Structure And Functions Of The Skeletal System
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Published: Wed, 17 May 2017
HUMAN SKELETON – is the internal structure that holds the human body up and with the help of the muscular system allows us to move, also works to protect the delicate and vital organs found inside it from being damaged.
At birth the human skeleton is made up of 275 different bones and as the body matures some of these bones start to fuse together leaving only 206 bones in an adult human.
A skeleton has got five different job roles which are:
There are two major systems of bones in the human body which are Axial & Appendicular skeleton.
AXIAL SKELETON – it is essentially suited for protection.
It forms the main axis/core of a human skeletal system.
It consists of:
Cranium – protects the brain.
Made up of hard sheets of bones with fixed joints.
Sort of a ball shape at the back.
It is comprised of eight cranial and fourteen facial bones.
The cranial bones make up the protective frame of bone around the brain.
The facial bones make up the shape of a human face.
Thorax – takes part in both protecting the heart and lungs, and also helps in shape of the body.
Made up of a sternum and 12 pairs of ribs.
Forms a concave shape.
Ribs are flat bones that are close together and make a concave shape that goes around the internal organs that are vital such as heart and lungs.
DIAGRAM: fully labeled on next page.
Vertebral column (spine or backbone) – consists of a series of 33 irregularly shaped bones that are called vertebrae.
Extends from the base of the cranium to the pelvis, providing a central axis for the body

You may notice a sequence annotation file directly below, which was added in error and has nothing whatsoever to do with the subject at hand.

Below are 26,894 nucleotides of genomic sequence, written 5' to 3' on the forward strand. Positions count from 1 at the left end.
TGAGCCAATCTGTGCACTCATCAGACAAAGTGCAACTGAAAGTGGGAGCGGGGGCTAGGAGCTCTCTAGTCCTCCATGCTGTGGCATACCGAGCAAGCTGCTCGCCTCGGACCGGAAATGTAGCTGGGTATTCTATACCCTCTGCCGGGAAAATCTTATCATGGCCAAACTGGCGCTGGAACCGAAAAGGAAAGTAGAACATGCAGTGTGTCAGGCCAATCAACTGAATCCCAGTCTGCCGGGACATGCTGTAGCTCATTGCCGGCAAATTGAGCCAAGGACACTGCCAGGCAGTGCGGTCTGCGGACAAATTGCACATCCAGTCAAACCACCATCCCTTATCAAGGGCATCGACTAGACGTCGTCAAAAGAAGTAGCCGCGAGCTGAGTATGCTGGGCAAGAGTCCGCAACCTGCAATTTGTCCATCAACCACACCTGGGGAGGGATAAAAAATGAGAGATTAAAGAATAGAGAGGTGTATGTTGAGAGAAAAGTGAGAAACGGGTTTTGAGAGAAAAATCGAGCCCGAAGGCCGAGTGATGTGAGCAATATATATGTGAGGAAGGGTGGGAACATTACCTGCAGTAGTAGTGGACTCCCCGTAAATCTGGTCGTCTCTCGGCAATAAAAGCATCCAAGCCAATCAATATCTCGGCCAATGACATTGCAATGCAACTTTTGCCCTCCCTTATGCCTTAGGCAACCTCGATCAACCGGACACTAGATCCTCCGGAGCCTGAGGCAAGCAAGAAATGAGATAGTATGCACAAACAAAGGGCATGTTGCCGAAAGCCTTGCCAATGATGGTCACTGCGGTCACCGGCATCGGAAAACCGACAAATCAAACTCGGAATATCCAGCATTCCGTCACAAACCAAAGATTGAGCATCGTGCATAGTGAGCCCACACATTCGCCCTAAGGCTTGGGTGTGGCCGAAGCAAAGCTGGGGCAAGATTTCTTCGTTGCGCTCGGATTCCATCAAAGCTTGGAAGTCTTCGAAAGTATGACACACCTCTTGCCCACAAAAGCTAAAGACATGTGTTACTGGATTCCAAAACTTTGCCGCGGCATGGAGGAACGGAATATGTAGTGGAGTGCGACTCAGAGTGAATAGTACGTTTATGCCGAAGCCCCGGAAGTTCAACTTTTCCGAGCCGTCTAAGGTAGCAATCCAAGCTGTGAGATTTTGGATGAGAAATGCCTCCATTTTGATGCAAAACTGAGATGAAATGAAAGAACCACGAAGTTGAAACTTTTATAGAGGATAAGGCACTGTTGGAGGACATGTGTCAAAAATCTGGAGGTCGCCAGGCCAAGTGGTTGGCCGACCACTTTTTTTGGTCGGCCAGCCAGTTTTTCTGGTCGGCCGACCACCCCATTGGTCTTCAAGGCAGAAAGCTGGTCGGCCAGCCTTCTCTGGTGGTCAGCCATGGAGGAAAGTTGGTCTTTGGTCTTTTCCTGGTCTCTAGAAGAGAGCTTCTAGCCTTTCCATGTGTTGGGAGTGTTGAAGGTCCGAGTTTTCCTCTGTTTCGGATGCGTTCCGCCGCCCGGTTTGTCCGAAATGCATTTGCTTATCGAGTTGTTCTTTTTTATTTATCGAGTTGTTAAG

Accounts for around 40% of a human overall weight.
The vertebrae of a human spine are held together strongly by powerful ligaments that allow little movement between your adjacent vertebrae but afford a considerable degree flexibility along the spine as a whole.
Its main job role is to protect the spinal cord even though it also helps by supporting the ribcage by maintaining the balance between it and the abdominal cavity.
The bones of a vertebral column have got cartilage joints.
It is divided into parts which are:
Cervical vertebrae (seven) – these are the vertebrae in the neck. The first two are known as the atlas (C1) and the axis (C2). These two form a pivot joint that allows the head and neck to move freely. It is the smallest and most vulnerable vertebrae of the vertebrae column but it is the most important because it sends signal to the thoracic from the head.
Thoracic vertebrae (twelve) – these are the vertebrae of the mid spine, which articulate with the ribs and are also found in the thorax. The thoracic vertebrae are larger than the cervical ad increase in size from top to bottom.
Lumbar vertebrae (five focused) – these are situated at the lower back and are the largest of the movable vertebrae. They are required to support more weight than other vertebrae and provide attachment for many of the muscles of the back. The discs that lie between these vertebrae produce a concave curve in the back.
Sacral vertebrae (five) – these are fused to form the sacrum. This is a triangular bone located below the lumbar and it forms the back wall of the pelvic griddle sitting between the two hip bones.
Coccygeal vertebrae (four focused) – this is the last part of the vertebral column which has got four fused bones that form a coccyx or a tail bone.
APPENDICULAR SKELETON – it is for movement/leverage, shape, and blood production.
It can also sometimes take part in protection
Consists of 126 bones
makes body movement possible and protects the organs of digestion, excretion, and reproduction.
The word appendicular means referring to an appendage or anything attached to a major part of the body, such as the upper and lower extremities.
The appendicular skeleton is the part of the skeleton that includes the pectoral girdle, the upper limbs, the pelvic girdle, and the lower limbs. The appendicular skeleton and the axial skeleton together form the complete skeleton